5 RA Facts You Must Share in the Exam Room

Don’t be afraid to tell your doctor what’s going on with your rheumatoid arthritis. These tips will make it easy to spill the beans.

Kathleen Engel
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Experts reveal common things people with rheumatoid arthritis keep to themselves—and why they shouldn’t.

Fact #1: “I don’t understand my treatment.”

Why you should tell: Without fully understanding your treatment, it’s easy to slip up!

Easy way to confess: “I really trust your advice, but sometimes I have trouble understanding what you want me to do,” suggests Barbara Korsch, MD, professor at the University of Southern California. Or, “I want to make sure I understand you. Should I be stretching and going for walks every day?”

Fact #2: “I haven’t been taking my arthritis meds.”

Why you should tell: Your doctor needs to accurately gauge if the treatment is effective. Skipping meds can explain, for instance, why you’re still experiencing pain and stiffness. And if side effects are the issue, you may be able to try something else.

Easy way to confess: Consider saying: “I tried to follow your advice, but I found the medicine hard to take. I got diarrhea/a skin rash,” suggests Dr. Korsch.

Fact #3: “I haven’t mentioned certain symptoms.”

Why you should tell: Even if you’re seeing your healthcare provider for one condition, tell him about any new or unusual symptoms, advises Dr. Korsch. Regular headaches, for example, could be a clue to an underlying problem, and your healthcare provider may want to test for it.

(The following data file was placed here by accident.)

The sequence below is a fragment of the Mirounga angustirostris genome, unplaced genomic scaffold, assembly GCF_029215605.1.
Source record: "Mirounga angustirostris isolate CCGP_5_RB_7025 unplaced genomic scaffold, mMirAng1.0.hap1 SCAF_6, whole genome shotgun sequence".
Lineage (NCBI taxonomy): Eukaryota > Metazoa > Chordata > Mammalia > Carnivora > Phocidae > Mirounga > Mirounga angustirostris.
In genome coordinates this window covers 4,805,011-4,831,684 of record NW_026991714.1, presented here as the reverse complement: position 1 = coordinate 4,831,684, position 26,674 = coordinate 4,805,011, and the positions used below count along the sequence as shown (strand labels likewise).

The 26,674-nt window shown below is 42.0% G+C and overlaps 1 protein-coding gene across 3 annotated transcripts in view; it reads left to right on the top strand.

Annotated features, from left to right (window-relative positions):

Easy way to confess: “I thought it might be important for you to know that I’ve been feeling dizzy lately/I’ve been losing weight without trying to.” 

Fact #4: “I’m seeing another physician.”

Why you should tell: Secretly following different treatment plans could be dangerous. For example, if you’re already taking pain medication, combining it with another drug may cause a bad reaction.

Easy way to confess: Be forthright: “I want you to know that I saw Dr. Jones for my knee pain.” A good physician will not be concerned by this, says Dr. Korsch. Every healthcare provider—including dentists and optometrists—should know about all treatments you’re receiving.

Fact #5: “I take over-the-counter supplements.”

Why you should tell: Some supplements interact with prescription and OTC drugs for arthritis treatment. Knowing all the products (e.g., vitamins/minerals, fish oil, amino acids) you’re taking helps your healthcare provider adjust your treatment plan.

Easy way to confess: At home, make a list and include dosages (such as, 2,000 IU of vitamin D). At your next appointment, hand it to your rheumatologist and ask if there’s anything on the list that could affect your treatment.

April 2013